google plus mobile numberGoogle Plus also allows local business pages to get a Google Plus custom URL as well provided it is a verified local business.  In addition Google Plus brand pages can also get a Google vanity URL if they wish but it must be linked to a website.

Overall being able to secure a Google custom URL is great news for users of Google Plus including brands and fanpages.  Not being able to secure a Google vanity URL was one of the biggest complaints about Google’s social network.  Virtually ever other social network and bookmarking site allows you to grab a custom URL that is words and not a long string of numbers.

I was surprised that Google didn’t roll this feature out when they initially launched Google Plus to be honest.  It makes finding and typing in pages easier.  People have a hard time remembering long strings of numbers.  Well, probably a Google engineer could.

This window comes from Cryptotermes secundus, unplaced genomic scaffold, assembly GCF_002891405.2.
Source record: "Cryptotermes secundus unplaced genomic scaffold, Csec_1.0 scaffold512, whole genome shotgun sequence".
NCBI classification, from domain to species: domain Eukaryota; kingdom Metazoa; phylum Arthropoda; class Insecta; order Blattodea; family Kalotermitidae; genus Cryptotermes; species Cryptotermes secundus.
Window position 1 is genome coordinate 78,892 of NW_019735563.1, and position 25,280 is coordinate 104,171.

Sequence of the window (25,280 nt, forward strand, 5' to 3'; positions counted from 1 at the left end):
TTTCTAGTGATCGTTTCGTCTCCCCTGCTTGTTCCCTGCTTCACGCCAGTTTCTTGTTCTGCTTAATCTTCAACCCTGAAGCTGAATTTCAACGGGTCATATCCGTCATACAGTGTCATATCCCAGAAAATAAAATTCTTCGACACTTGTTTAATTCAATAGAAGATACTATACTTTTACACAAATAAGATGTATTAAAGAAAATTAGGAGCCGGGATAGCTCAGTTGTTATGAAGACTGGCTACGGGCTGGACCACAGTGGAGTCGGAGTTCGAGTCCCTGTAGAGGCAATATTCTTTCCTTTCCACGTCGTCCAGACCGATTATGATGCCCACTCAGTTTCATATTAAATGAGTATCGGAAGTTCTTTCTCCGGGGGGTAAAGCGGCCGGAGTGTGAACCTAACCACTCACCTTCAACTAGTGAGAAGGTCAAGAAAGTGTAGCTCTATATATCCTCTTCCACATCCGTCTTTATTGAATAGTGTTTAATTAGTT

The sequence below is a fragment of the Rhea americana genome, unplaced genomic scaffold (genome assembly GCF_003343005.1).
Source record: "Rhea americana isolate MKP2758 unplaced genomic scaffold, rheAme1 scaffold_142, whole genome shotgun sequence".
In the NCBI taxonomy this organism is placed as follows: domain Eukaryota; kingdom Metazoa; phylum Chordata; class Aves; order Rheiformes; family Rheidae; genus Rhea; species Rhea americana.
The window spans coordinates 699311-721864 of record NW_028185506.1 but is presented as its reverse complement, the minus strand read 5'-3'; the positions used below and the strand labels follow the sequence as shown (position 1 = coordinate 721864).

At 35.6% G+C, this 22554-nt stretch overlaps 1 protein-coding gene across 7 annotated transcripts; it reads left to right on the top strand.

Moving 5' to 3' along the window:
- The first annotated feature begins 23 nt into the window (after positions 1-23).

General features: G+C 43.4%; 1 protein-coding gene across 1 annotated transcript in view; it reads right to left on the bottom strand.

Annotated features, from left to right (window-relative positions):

What are your thoughts about being able to get a Google Plus custom URL now?  If you are on Google+ do appreciate this?  If are a still not on Google+ would this change make you want to setup a profile?

Not Using Social Media is Hard

not using social media

The other day I decided that I needed to try to put some of my social media use on hold for awhile.  The reason is I have several web projects I need to work on and it is quite time consuming to have to monitor social networks across many different platforms.  Not using social media at all though… well it’s quite hard to do.